John Scalzi’s near-future thriller Lock In throws out plenty of larger issues to consider in regards to robotics technology: where the consciousness truly sits, the civil and legal rights of non-human humans, the definitions of disability, and how current societal expectations of class and wealth affect these issues. What may not become immediately apparent to the reader, even after finishing the book, is what Lock In has to say about how the fluidity of gender would evolve in a world where one can exist separately from one's body.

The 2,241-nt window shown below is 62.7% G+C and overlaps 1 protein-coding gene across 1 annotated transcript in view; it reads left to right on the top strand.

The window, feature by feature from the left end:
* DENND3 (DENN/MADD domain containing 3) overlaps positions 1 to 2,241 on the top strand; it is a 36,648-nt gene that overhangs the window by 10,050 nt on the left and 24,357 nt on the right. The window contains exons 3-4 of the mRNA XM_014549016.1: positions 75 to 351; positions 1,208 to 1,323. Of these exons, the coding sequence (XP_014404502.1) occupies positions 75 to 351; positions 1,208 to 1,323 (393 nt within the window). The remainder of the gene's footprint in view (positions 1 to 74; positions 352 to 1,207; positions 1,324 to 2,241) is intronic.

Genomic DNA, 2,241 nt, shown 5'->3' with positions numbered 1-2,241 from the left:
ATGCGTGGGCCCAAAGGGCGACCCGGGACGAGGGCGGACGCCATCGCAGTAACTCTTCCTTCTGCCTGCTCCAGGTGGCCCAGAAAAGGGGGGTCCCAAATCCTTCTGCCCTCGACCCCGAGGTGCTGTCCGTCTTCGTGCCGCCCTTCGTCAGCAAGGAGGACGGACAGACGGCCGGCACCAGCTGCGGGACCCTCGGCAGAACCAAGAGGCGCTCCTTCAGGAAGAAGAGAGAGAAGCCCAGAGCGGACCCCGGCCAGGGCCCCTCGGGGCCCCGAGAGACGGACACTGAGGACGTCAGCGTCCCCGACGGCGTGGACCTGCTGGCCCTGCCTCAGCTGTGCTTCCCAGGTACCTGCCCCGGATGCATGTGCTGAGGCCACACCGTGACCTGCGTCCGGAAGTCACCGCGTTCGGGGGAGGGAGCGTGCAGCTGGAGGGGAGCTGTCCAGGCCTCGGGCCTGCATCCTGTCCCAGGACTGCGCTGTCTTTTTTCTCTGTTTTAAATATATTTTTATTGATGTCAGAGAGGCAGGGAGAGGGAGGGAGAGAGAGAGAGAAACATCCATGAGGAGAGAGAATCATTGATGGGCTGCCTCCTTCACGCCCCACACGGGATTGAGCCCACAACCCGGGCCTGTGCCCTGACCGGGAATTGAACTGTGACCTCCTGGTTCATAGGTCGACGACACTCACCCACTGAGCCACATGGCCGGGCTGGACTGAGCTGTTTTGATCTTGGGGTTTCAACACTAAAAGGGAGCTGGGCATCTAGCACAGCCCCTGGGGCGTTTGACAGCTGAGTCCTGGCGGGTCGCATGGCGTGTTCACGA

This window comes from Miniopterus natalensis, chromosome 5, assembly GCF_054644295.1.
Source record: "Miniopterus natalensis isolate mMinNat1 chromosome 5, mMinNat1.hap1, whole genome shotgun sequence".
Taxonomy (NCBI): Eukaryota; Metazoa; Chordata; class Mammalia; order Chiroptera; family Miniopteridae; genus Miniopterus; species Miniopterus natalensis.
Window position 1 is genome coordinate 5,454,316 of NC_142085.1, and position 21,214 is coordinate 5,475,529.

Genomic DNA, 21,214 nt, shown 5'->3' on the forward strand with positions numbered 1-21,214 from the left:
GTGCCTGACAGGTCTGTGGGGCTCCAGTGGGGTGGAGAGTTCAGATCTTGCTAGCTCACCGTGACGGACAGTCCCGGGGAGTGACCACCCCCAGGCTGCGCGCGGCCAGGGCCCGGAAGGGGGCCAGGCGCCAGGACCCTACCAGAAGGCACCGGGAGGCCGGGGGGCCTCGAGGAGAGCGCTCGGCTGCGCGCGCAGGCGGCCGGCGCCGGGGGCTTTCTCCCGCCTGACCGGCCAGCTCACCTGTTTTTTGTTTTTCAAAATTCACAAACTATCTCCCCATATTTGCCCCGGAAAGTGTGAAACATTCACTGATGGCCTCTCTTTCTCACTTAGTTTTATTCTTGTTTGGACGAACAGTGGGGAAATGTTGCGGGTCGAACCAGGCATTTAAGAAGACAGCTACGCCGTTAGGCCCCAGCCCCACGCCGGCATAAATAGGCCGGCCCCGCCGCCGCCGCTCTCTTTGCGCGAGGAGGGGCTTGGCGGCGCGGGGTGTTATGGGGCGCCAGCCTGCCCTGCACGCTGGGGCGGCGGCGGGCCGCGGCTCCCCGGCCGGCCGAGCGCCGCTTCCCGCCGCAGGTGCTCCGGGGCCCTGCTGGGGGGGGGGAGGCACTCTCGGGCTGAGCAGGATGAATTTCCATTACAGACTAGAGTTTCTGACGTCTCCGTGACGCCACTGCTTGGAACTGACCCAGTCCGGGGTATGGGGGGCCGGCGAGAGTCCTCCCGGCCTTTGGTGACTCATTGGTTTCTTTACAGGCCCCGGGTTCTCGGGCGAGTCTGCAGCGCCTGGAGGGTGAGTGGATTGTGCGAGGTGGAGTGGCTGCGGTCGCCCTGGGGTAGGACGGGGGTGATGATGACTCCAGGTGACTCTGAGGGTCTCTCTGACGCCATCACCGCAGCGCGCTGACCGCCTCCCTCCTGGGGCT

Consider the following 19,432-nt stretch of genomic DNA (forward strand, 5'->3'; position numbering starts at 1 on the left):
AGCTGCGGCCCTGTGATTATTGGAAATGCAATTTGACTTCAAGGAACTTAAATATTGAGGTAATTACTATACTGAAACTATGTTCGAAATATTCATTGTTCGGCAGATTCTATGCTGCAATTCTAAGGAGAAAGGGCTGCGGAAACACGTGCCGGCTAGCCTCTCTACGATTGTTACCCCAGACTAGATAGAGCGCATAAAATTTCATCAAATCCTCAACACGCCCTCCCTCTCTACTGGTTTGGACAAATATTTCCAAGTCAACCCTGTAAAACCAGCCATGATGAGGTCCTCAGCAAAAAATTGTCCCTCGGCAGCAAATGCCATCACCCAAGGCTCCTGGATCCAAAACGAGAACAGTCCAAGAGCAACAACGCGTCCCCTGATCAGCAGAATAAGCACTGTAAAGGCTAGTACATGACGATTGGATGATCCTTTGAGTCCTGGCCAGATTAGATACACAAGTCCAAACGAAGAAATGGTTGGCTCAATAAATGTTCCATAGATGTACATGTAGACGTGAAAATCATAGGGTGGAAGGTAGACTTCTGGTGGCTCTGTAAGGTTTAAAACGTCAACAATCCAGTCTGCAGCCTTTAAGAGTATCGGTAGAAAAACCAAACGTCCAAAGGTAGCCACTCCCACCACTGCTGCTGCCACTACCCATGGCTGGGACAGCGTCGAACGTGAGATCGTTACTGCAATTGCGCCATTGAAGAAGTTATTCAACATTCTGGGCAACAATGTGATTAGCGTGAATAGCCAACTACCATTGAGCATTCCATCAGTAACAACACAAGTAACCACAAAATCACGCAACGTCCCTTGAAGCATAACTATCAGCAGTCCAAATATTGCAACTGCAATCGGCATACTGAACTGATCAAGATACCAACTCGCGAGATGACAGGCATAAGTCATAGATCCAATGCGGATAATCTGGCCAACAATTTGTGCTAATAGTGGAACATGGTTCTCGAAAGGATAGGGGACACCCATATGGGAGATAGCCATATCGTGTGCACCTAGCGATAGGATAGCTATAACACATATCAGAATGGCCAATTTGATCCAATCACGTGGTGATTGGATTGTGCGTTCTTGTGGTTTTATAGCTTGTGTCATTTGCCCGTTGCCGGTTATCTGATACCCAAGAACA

By virtue of being a procedural thriller, Lock In is a quick read, and it’s easy to miss this aspect of the book, especially because the reason it is notable is primarily due to its absence. We see the main character, FBI detective Chris Shane, in a variety of mechanical bodies, avatars, and briefly in the flesh. We are given a multitude of perspectives with which to define Chris.
Spoilers ahead for Lock In. Make sure you've read the book before proceeding.